We spent yesterday in the Rockaways distributing and installing the emergency power kits donated by our customers. We pass on the hugs we received from people happy to call their mom or light their room onto you.

We’ll be back again on Tuesday to do more. Our own Buy One Give One program is sold out due to an incredible response, but if you want to donate we suggest Occupy Sandy’s Amazon registry. This gets the gear that is truly needed to the people who truly need it. Buy a pump and you’ll clear someone’s basement.

We had three modes of distributing our kits to try to make sure they a) got to the people who needed them most and b) were installed for maximum effectiveness. We could have easily dropped the kits off somewhere and they would be gone in ten minutes and likely not used to their best advantage.

Piggyback on Medical Walkthroughs
There are numerous hi-rise buildings all down the Rockaway Coast. Some are run by the city, other by private companies. On Saturday, we saw some with hallway lighting from generators and backup boiler systems that brought in some heat, but there were still a lot that were completely dark. In them, the elderly and sick are essentially trapped in their rooms and are dependent on others to bring them food, water (especially on higher floors) and medicine.

Occupy Sandy at 113th Street organized teams all day to go door to door and find out the health status of individuals inside their rooms and determine which medicines they needed. They would attempt to return later in the day with prescriptions filled. To complete this work, they would have to go up dark stairwells and hallways. We’re not sure why essentially startup organizations had to fill this void (Doctors Without Borders left earlier in the week, no sign of any government action), but we were really impressed with Occupy’s organizers efforts, adaptability and thoughtfulness.

List of Buildings to Target

Shayne trained these teams doing medical walk-throughs how to install the solar panel and how to work the light and phone charger. We then gave each team 3-4 kits to bring on their rounds.

Shayne explaining kit to Katie and Eric

Shayne Training one Team of (amazing) Volunteers

Door to Door Installs
In the neighborhood by Occupy’s 113th Street location, we went into a number of apartments and installed the panels facing South out the window. The system we devised was placing industrial double sided tape on the back of the panel and sticking the panel on the outside of the window. While not perfect, it was simple and quick. Placing the panel outside the window will probably generate 2-4 times as much power as if the panel was inside (the windows are often dirty, there are screens, line of site to sun issues). We got a lot of hugs as people were able to charge their phones and begin communicating again. Lights seemed like less of an issue as this group had access to flashlights.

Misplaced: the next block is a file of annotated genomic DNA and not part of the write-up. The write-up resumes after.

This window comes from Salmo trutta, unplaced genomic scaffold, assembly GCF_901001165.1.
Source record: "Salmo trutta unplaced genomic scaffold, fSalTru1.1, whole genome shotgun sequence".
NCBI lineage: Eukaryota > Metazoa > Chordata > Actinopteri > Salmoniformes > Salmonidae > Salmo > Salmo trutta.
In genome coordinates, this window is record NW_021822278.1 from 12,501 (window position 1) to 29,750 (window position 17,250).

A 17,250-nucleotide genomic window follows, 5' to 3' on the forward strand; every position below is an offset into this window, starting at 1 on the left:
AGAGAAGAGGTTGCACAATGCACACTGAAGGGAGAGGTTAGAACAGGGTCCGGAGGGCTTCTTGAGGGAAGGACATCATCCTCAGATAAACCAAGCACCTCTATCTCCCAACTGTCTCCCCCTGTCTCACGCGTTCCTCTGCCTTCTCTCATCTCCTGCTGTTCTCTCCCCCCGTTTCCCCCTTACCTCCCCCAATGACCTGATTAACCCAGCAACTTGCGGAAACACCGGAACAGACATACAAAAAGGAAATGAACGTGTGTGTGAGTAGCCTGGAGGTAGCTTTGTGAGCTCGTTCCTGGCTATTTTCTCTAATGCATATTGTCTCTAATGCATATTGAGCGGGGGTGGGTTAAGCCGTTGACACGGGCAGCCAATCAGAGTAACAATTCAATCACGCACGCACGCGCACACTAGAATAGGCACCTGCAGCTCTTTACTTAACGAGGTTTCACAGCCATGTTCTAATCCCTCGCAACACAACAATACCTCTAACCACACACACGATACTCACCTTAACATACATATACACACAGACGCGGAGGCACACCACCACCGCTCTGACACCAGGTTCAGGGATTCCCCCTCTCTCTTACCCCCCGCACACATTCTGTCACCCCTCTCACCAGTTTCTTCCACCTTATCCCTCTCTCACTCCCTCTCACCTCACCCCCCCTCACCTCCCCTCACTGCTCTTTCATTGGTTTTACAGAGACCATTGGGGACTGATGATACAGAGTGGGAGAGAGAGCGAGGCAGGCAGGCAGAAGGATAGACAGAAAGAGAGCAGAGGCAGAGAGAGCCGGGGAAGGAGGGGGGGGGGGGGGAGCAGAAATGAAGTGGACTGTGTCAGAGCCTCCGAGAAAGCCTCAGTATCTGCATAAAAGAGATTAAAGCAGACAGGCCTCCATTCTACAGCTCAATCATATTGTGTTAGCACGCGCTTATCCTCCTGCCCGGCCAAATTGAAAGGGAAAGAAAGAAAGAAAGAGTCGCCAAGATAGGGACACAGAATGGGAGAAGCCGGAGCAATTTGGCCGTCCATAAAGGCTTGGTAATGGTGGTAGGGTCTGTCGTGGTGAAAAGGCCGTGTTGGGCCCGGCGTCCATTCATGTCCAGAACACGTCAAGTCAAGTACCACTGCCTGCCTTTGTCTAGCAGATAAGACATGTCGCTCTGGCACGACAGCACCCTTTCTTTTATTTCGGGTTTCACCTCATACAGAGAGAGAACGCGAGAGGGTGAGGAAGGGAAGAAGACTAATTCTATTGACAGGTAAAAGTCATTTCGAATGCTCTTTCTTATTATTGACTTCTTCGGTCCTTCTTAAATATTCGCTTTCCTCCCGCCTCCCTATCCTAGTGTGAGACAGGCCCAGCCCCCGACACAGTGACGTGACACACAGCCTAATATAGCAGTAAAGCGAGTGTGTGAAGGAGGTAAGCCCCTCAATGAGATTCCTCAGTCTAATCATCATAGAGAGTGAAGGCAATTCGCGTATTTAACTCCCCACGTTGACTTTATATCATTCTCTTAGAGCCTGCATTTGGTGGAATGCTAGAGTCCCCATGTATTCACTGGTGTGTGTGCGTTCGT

Improvised Panel Mounting Mechanism - Simple & Fast

Panel Mounted and Phone Charging

Panel Mounted on Window Facing South

Street Meets
Although we preferred to install the systems ourselves, we met a number of very nice families on the streets that were heading home before nightfall. They often were out of candles and almost always out of cell phone power. We trained them on the lights and phone charging and and gave them the kits.

What’s Next
We plan to go out again on Tuesday to distribute and install the balance of the kits. The situation changes rapidly so we’ll be reaching out to all our contacts to determine where the need is greatest and head directly there.

Room for Improvement
Voltaic learned an incredible amount yesterday about what’s needed in emergency’s like this from both a product and process standpoint. In future posts, we’ll focus on how we can greatly improve product design to make the system simpler and easier to use.

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One Response

  1. LuQ

    Good work! Thanks for doing this. & I am looking forward to hearing about the design lessons.


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